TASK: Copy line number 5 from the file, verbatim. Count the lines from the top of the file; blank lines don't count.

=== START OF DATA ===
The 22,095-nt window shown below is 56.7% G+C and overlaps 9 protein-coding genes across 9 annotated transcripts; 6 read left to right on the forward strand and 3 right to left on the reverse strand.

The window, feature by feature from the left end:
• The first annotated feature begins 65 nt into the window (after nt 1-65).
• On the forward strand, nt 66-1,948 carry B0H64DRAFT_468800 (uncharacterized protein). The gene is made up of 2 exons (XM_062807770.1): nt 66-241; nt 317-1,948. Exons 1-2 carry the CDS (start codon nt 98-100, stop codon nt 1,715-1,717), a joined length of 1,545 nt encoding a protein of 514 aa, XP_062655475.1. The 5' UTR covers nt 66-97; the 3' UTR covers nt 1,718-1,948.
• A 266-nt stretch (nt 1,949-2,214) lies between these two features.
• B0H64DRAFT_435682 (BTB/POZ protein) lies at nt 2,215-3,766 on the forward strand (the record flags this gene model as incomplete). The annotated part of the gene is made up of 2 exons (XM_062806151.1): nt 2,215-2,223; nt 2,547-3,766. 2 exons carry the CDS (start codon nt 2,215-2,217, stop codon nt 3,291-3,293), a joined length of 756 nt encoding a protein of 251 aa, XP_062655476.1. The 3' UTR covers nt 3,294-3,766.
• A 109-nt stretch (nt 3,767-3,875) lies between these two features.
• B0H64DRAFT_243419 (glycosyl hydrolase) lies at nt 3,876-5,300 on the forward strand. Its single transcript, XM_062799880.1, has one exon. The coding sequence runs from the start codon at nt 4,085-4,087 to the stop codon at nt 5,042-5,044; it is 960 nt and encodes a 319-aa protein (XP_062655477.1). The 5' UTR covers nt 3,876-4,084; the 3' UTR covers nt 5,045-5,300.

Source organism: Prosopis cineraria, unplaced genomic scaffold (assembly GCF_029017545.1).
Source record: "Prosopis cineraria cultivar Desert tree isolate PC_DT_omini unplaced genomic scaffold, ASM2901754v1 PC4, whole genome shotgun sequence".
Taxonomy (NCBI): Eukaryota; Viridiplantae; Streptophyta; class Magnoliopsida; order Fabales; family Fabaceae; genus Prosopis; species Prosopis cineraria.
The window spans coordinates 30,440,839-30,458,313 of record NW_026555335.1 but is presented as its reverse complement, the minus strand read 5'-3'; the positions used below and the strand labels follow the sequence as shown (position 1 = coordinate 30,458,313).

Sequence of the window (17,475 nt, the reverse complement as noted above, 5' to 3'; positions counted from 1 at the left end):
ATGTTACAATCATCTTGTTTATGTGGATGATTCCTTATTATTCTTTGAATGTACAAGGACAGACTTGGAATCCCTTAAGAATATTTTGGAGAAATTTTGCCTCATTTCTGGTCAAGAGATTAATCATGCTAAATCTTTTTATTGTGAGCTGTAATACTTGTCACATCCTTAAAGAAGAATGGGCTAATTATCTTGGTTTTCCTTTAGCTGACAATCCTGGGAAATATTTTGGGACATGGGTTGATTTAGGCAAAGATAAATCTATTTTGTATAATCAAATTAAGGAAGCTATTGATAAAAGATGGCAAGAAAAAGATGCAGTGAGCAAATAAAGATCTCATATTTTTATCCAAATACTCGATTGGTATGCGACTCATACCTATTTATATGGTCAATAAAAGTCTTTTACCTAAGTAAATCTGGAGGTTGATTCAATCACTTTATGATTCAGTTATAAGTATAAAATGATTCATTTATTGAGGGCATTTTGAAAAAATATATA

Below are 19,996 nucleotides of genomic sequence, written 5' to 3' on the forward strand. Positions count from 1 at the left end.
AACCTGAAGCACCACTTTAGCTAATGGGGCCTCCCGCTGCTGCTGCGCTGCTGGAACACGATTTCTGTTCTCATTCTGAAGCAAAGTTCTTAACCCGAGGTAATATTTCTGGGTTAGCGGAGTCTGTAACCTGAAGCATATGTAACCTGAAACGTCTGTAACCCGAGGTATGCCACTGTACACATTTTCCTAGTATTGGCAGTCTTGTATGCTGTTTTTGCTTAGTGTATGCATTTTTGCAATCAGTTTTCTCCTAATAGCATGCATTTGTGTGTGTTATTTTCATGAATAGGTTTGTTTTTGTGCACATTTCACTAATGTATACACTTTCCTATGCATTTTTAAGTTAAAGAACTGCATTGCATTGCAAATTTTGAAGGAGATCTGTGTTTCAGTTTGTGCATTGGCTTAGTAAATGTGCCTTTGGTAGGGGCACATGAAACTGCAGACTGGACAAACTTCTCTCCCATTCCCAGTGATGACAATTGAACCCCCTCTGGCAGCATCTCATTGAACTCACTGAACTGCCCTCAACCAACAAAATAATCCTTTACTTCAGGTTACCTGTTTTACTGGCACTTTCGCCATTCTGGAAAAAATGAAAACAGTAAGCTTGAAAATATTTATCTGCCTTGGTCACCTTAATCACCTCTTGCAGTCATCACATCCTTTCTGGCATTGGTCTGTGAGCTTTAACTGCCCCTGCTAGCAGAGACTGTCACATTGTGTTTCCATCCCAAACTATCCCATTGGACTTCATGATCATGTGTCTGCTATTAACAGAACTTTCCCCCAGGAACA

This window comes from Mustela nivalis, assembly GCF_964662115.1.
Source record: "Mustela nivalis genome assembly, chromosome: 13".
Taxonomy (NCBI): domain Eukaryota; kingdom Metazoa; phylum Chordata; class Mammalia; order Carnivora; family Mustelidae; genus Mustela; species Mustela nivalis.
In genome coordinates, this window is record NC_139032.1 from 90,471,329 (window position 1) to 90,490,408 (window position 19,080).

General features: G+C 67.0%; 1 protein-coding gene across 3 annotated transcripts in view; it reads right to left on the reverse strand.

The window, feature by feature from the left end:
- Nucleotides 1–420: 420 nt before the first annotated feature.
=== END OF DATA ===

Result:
• A 266-nt stretch (nt 1,949-2,214) lies between these two features.